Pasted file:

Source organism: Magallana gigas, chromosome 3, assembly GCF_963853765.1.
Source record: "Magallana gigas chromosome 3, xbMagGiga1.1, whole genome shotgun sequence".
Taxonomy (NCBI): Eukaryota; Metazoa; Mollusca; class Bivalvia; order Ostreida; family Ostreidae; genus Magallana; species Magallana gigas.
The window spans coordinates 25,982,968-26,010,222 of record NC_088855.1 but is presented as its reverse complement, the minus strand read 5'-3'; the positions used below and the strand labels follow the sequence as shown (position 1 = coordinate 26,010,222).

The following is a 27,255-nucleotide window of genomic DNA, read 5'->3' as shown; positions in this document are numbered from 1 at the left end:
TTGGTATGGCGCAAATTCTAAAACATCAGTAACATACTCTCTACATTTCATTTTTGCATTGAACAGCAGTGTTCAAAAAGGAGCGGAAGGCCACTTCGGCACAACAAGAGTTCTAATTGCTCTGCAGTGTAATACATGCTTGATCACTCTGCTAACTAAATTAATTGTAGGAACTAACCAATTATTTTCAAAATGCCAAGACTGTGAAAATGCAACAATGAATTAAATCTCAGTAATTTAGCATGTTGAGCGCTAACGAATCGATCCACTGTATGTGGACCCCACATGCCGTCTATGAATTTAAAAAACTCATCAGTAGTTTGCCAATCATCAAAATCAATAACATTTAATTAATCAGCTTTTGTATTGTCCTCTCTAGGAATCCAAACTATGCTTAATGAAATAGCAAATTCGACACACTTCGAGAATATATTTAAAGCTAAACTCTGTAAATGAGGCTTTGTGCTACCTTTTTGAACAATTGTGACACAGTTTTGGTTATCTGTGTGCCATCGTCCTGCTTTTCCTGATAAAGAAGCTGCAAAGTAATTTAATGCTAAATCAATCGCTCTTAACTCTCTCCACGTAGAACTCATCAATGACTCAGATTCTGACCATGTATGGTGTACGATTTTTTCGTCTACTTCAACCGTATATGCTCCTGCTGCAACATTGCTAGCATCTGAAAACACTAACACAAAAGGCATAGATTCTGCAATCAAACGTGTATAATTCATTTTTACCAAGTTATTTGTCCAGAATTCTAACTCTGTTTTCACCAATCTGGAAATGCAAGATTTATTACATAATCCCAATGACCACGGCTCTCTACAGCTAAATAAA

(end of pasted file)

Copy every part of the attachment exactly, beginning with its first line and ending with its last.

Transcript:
Source organism: Magallana gigas, chromosome 3, assembly GCF_963853765.1.
Source record: "Magallana gigas chromosome 3, xbMagGiga1.1, whole genome shotgun sequence".
Taxonomy (NCBI): Eukaryota; Metazoa; Mollusca; class Bivalvia; order Ostreida; family Ostreidae; genus Magallana; species Magallana gigas.
The window spans coordinates 25,982,968-26,010,222 of record NC_088855.1 but is presented as its reverse complement, the minus strand read 5'-3'; the positions used below and the strand labels follow the sequence as shown (position 1 = coordinate 26,010,222).

The following is a 27,255-nucleotide window of genomic DNA, read 5'->3' as shown; positions in this document are numbered from 1 at the left end:
TTGGTATGGCGCAAATTCTAAAACATCAGTAACATACTCTCTACATTTCATTTTTGCATTGAACAGCAGTGTTCAAAAAGGAGCGGAAGGCCACTTCGGCACAACAAGAGTTCTAATTGCTCTGCAGTGTAATACATGCTTGATCACTCTGCTAACTAAATTAATTGTAGGAACTAACCAATTATTTTCAAAATGCCAAGACTGTGAAAATGCAACAATGAATTAAATCTCAGTAATTTAGCATGTTGAGCGCTAACGAATCGATCCACTGTATGTGGACCCCACATGCCGTCTATGAATTTAAAAAACTCATCAGTAGTTTGCCAATCATCAAAATCAATAACATTTAATTAATCAGCTTTTGTATTGTCCTCTCTAGGAATCCAAACTATGCTTAATGAAATAGCAAATTCGACACACTTCGAGAATATATTTAAAGCTAAACTCTGTAAATGAGGCTTTGTGCTACCTTTTTGAACAATTGTGACACAGTTTTGGTTATCTGTGTGCCATCGTCCTGCTTTTCCTGATAAAGAAGCTGCAAAGTAATTTAATGCTAAATCAATCGCTCTTAACTCTCTCCACGTAGAACTCATCAATGACTCAGATTCTGACCATGTATGGTGTACGATTTTTTCGTCTACTTCAACCGTATATGCTCCTGCTGCAACATTGCTAGCATCTGAAAACACTAACACAAAAGGCATAGATTCTGCAATCAAACGTGTATAATTCATTTTTACCAAGTTATTTGTCCAGAATTCTAACTCTGTTTTCACCAATCTGGAAATGCAAGATTTATTACATAATCCCAATGACCACGGCTCTCTACAGCTAAATAAA